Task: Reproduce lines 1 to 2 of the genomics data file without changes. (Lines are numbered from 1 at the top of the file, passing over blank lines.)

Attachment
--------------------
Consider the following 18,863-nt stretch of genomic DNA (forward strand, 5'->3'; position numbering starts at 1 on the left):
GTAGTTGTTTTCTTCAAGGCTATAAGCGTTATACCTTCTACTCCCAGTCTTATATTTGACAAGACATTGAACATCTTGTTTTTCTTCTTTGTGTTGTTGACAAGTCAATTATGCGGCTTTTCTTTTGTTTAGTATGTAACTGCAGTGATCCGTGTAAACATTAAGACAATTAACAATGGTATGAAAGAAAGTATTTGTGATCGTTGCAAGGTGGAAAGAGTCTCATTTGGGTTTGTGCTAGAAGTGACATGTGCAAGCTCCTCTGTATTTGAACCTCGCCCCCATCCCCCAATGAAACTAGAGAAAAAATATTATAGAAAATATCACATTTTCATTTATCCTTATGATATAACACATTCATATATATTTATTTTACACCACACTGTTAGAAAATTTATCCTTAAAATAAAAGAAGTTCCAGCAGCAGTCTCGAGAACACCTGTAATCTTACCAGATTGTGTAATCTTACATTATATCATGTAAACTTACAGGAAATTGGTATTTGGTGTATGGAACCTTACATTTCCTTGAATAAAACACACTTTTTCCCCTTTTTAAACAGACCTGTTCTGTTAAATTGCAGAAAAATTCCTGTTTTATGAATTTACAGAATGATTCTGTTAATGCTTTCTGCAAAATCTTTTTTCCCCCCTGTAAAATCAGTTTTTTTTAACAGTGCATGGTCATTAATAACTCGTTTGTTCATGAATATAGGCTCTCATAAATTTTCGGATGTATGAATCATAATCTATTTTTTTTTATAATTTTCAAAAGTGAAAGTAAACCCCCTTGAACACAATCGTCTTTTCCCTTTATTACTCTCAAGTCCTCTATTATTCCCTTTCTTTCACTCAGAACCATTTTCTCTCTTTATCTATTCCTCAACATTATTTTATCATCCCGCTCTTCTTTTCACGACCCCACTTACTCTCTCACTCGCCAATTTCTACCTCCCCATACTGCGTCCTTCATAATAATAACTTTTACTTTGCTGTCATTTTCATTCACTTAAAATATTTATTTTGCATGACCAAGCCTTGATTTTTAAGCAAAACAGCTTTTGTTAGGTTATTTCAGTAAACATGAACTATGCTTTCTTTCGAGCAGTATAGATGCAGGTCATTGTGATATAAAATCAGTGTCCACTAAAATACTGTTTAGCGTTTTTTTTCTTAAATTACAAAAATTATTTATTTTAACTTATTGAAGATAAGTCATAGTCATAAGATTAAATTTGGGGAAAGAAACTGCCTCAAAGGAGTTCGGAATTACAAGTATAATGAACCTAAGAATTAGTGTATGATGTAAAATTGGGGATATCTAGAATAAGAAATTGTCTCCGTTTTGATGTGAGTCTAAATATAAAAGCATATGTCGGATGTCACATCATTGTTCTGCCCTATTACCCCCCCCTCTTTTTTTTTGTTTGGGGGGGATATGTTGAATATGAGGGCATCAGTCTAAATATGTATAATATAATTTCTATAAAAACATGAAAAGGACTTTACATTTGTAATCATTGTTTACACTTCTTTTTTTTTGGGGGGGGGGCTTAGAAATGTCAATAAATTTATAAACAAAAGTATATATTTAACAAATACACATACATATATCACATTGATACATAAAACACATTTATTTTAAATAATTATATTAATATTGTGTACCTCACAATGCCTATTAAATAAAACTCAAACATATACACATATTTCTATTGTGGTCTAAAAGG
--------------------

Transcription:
Consider the following 18,863-nt stretch of genomic DNA (forward strand, 5'->3'; position numbering starts at 1 on the left):
GTAGTTGTTTTCTTCAAGGCTATAAGCGTTATACCTTCTACTCCCAGTCTTATATTTGACAAGACATTGAACATCTTGTTTTTCTTCTTTGTGTTGTTGACAAGTCAATTATGCGGCTTTTCTTTTGTTTAGTATGTAACTGCAGTGATCCGTGTAAACATTAAGACAATTAACAATGGTATGAAAGAAAGTATTTGTGATCGTTGCAAGGTGGAAAGAGTCTCATTTGGGTTTGTGCTAGAAGTGACATGTGCAAGCTCCTCTGTATTTGAACCTCGCCCCCATCCCCCAATGAAACTAGAGAAAAAATATTATAGAAAATATCACATTTTCATTTATCCTTATGATATAACACATTCATATATATTTATTTTACACCACACTGTTAGAAAATTTATCCTTAAAATAAAAGAAGTTCCAGCAGCAGTCTCGAGAACACCTGTAATCTTACCAGATTGTGTAATCTTACATTATATCATGTAAACTTACAGGAAATTGGTATTTGGTGTATGGAACCTTACATTTCCTTGAATAAAACACACTTTTTCCCCTTTTTAAACAGACCTGTTCTGTTAAATTGCAGAAAAATTCCTGTTTTATGAATTTACAGAATGATTCTGTTAATGCTTTCTGCAAAATCTTTTTTCCCCCCTGTAAAATCAGTTTTTTTTAACAGTGCATGGTCATTAATAACTCGTTTGTTCATGAATATAGGCTCTCATAAATTTTCGGATGTATGAATCATAATCTATTTTTTTTTATAATTTTCAAAAGTGAAAGTAAACCCCCTTGAACACAATCGTCTTTTCCCTTTATTACTCTCAAGTCCTCTATTATTCCCTTTCTTTCACTCAGAACCATTTTCTCTCTTTATCTATTCCTCAACATTATTTTATCATCCCGCTCTTCTTTTCACGACCCCACTTACTCTCTCACTCGCCAATTTCTACCTCCCCATACTGCGTCCTTCATAATAATAACTTTTACTTTGCTGTCATTTTCATTCACTTAAAATATTTATTTTGCATGACCAAGCCTTGATTTTTAAGCAAAACAGCTTTTGTTAGGTTATTTCAGTAAACATGAACTATGCTTTCTTTCGAGCAGTATAGATGCAGGTCATTGTGATATAAAATCAGTGTCCACTAAAATACTGTTTAGCGTTTTTTTTCTTAAATTACAAAAATTATTTATTTTAACTTATTGAAGATAAGTCATAGTCATAAGATTAAATTTGGGGAAAGAAACTGCCTCAAAGGAGTTCGGAATTACAAGTATAATGAACCTAAGAATTAGTGTATGATGTAAAATTGGGGATATCTAGAATAAGAAATTGTCTCCGTTTTGATGTGAGTCTAAATATAAAAGCATATGTCGGATGTCACATCATTGTTCTGCCCTATTACCCCCCCCTCTTTTTTTTTGTTTGGGGGGGATATGTTGAATATGAGGGCATCAGTCTAAATATGTATAATATAATTTCTATAAAAACATGAAAAGGACTTTACATTTGTAATCATTGTTTACACTTCTTTTTTTTTGGGGGGGGGGCTTAGAAATGTCAATAAATTTATAAACAAAAGTATATATTTAACAAATACACATACATATATCACATTGATACATAAAACACATTTATTTTAAATAATTATATTAATATTGTGTACCTCACAATGCCTATTAAATAAAACTCAAACATATACACATATTTCTATTGTGGTCTAAAAGG